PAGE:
I remember it quite well because it was my birthday in March 2001. My wife and I were with friends on a beach in south Florida celebrating when my cell phone rang and our oldest daughter in a very excited voice said “Dad, President Bush’s secretary just called and said he would like to speak with you.” Once she calmed down I asked if they left a phone number, which I copied down. The number was a Houston, Texas, area code. We realized it was President George H. W. Bush (41). My wife looked at me and said, ‘You better call him right now.”
Some months earlier we had mailed to President Bush’s Presidential Library and Museum at Texas A&M in College Station, Texas, an Iraqi Army uniform I had captured in Desert Storm in 1991. The uniform was rather distinct because it was an Iraqi Paratrooper Lieutenant’s uniform complete with patches and badges as well as his beret. Although we had numerous offers from military artifact collectors to sell the uniform we felt it should reside in the Bush Museum.
As soon as I called the number, President Bush was placed on the line. He said he wanted to personally thank me for the wonderful gift to his library. He asked how I came about the uniform and about my background and service. He closed by saying if I ever visited Houston to let him know and stop over for coffee. It was at that point that I told him, with his approval, I would like to bring my wife and two teenage daughters to meet him. His response was, splendid idea and he transferred me to his secretary to plan a visit. In April 2001, our family flew to Houston.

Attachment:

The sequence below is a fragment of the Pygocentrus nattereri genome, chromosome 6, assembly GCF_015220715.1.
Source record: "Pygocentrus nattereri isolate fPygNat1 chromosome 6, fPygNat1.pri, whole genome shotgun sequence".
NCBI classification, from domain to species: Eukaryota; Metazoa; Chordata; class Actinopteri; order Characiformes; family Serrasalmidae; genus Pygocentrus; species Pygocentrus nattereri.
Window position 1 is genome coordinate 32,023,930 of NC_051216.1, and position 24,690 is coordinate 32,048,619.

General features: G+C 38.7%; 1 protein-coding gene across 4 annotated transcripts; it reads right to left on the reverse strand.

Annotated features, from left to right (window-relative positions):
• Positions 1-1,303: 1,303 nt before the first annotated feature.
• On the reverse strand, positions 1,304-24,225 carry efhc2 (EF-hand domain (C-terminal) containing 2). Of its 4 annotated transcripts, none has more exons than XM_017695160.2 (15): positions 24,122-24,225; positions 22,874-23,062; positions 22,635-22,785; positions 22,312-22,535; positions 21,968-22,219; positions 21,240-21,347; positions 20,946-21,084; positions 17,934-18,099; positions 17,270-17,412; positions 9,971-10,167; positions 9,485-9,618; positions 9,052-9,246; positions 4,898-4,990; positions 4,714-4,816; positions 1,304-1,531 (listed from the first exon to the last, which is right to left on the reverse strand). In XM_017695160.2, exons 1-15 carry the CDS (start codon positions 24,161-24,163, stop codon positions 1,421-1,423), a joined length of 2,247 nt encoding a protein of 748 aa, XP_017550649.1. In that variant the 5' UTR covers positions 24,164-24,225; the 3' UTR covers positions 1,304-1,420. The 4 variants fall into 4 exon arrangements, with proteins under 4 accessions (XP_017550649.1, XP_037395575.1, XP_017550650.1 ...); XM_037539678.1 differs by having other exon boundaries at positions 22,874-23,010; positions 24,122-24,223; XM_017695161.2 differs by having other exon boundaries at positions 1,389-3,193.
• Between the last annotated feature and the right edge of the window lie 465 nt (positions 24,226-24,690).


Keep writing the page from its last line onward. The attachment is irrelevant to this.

After visiting with the Secret Service detail we were introduced to the president. For over an hour we visited with him in his office. I’m not sure I got more than a few sentences in because my wife and daughters seemed to have the president’s interest. They talked about school, future college, their ambitions. Before we left, he gave us some autographed books that he had written.
Then the president showed us his parachute jump from his birthday. He was very proud of it and said he planned to do it again. He gave us some autographed pictures from his jump. Then he explained he was jumping for the two crew members he lost over the Pacific when his torpedo bomber was shot down in 1944. You could see in his eyes and on his face the significance the jumps meant to him. Both my wife ‘s father and my father were combat veterans of World War II, so we understood. As we left his office my daughters looked at me and said, “It was just like talking to grandpa.” Yes, that’s how personal he made us feel, like we were family.
My wife and I would go on to meet President Bush on numerous occasions in Minnesota, New York and Washington and had a wonderful time reminding him of our Houston visit. He would always ask about our daughters. Family seemed the most important thing to him.
We mourn the passing of this member of the “Greatest Generation.” His service to our nation is a shining example of what is possible and important to our future generations. America has lost a hero and we have lost a friend.
Lt Col. Joe Repya, of Fort Myers, Fla., formerly of Eagan, is a retired from the U.S. Army after 30 years of service that included Vietnam, Operation Desert Storm and Operation Iraqi Freedom.